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dc.contributor.advisorSmith, Amy L., 1967-
dc.contributor.authorBaillie, Margaret G. (Maggie)
dc.date.accessioned2012-03-29T14:54:06Z
dc.date.available2012-03-29T14:54:06Z
dc.date.issued2011
dc.identifier.urihttp://hdl.handle.net/10920/25561
dc.description50 p.en_US
dc.description.abstractIn the first section of my SIP, dream space and ideas of loss are explored through the lens of both real and imagined situations. These poems are static moments in dynamic time; specific and detailed snapshots in the ether- in the space between waking and dreaming, the unfamiliar landscape between two unfamiliar worlds. They come through loneliness and grief to a conclusion of mindful practice and deliberate wistfulness, the kind of steadiness that comes not from knowing, but rather choosing to know and remember that this too shall pass, and the dawn will come once more. Part of any reality must be negative, just as a part of human nature is fallibility and sickness. Even as an individual can make efforts towards mindfulness and pure practice, they would be remiss and hypocritical if they were to gloss over those things that made their efforts necessary. Everyone has vices, and everyone has nightmares deep in the night. For some people, these continue in the waking life, destroying even as they define, simultaneously breaking down and building up the identity of the individual, making them fleeting and universal all at once. Abnormal psychological patterns, combined with daily and extended drug abuse, have a way of combining absolute isolation and a very identifiable universality; the insane person or addict is both unique in their self and story and one with all others who have shared the experience. The second section of my SIP is a brief exploration of some manias and vices, and a peek into the crazier side of my consciousness. Some of these poems are very place-based, continuing to explore the role environment has on the individual even as the individual is swallowed by it. They are meant to highlight the isolating effects that mental disturbances and drug addiction can have on the human psyche, while paying homage to the reckless joy and radical freedom this kind of living can inspire. On the surface they seem empty, entrenched in grittiness and falsehood, but they give way· to a deeper desire, a desire to be overfull, to keep swallowing the bitterness of the world and breathe out something better. The third and final section is one of redemption and happy adjustment. Clearly experienced in the first and lonely person, these poems explore what it means to live as an individual in happy relationship with your environment and immediate world. They touch on changing identity and disconnection as they reestablish a relationship with a home space that is constantly morphing and escaping the boundaries of the speaker's expectations, even as it refuses to change, stubbornly maintaining the old familiar ways of childhood. These poems are exercises in how to live and be okay with it: how to maintain and appreciate a relationship with the small miracles of the world around you, every day, from the glory of local organic produce to black ribbons in blonde curls, to the fake white lace and delicate pink-and-pale-green rosettes tatted onto the Sunday socks of most Lutheran girls since the dawn of offshore labor.en_US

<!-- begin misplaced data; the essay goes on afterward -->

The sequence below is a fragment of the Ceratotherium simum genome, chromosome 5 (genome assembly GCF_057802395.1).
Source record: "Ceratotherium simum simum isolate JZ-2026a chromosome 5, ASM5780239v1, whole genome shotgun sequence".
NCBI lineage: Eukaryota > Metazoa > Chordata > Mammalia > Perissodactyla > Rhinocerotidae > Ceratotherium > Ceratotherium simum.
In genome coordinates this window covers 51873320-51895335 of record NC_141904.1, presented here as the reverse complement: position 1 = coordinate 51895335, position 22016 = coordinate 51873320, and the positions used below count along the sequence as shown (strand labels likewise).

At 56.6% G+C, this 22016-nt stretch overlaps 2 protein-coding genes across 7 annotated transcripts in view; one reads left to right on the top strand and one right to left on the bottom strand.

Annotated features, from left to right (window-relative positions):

dc.format.mimetypeapplication/pdf
dc.language.isoen_USen_US
dc.relation.ispartofKalamazoo College English Senior Individualized Projects Collection
dc.relation.ispartofseriesSenior Individualized Projects. English.;
dc.rightsU.S. copyright laws protect this material. Commercial use or distribution of this material is not permitted without prior written permission of the copyright holder. All rights reserved.
dc.titleThe Nightmare Song; A Poetry SIPen_US
dc.typeThesisen_US
KCollege.Access.ContactIf you are not a current Kalamazoo College student, faculty, or staff member, email dspace@kzoo.edu to request access to this thesis.


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  • English Senior Individualized Projects [987]
    This collection includes Senior Individualized Projects (SIP's) completed in the English Department. Abstracts are generally available to the public, but PDF files are available only to current Kalamazoo College students, faculty, and staff.

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